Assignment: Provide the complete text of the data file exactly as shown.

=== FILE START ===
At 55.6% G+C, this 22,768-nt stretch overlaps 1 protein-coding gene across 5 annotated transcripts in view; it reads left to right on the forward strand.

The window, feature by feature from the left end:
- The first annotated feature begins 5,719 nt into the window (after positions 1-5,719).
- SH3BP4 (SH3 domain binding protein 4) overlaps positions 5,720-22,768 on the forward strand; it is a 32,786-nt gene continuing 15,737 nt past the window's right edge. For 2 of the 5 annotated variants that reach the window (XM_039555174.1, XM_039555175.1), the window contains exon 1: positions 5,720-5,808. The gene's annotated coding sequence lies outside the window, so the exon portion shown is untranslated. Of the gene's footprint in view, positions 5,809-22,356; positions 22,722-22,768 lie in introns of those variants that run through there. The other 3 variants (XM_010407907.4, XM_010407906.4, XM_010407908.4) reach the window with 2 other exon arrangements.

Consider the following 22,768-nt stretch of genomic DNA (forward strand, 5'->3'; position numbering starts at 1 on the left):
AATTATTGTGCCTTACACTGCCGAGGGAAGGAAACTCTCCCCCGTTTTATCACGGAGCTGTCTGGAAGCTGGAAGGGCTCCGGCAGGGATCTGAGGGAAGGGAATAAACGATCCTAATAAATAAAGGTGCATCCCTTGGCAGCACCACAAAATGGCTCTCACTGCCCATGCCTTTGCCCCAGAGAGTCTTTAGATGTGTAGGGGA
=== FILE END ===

At 55.6% G+C, this 22,768-nt stretch overlaps 1 protein-coding gene across 5 annotated transcripts in view; it reads left to right on the forward strand.

The window, feature by feature from the left end:
- The first annotated feature begins 5,719 nt into the window (after positions 1-5,719).
- SH3BP4 (SH3 domain binding protein 4) overlaps positions 5,720-22,768 on the forward strand; it is a 32,786-nt gene continuing 15,737 nt past the window's right edge. For 2 of the 5 annotated variants that reach the window (XM_039555174.1, XM_039555175.1), the window contains exon 1: positions 5,720-5,808. The gene's annotated coding sequence lies outside the window, so the exon portion shown is untranslated. Of the gene's footprint in view, positions 5,809-22,356; positions 22,722-22,768 lie in introns of those variants that run through there. The other 3 variants (XM_010407907.4, XM_010407906.4, XM_010407908.4) reach the window with 2 other exon arrangements.

Consider the following 22,768-nt stretch of genomic DNA (forward strand, 5'->3'; position numbering starts at 1 on the left):
AATTATTGTGCCTTACACTGCCGAGGGAAGGAAACTCTCCCCCGTTTTATCACGGAGCTGTCTGGAAGCTGGAAGGGCTCCGGCAGGGATCTGAGGGAAGGGAATAAACGATCCTAATAAATAAAGGTGCATCCCTTGGCAGCACCACAAAATGGCTCTCACTGCCCATGCCTTTGCCCCAGAGAGTCTTTAGATGTGTAGGGGA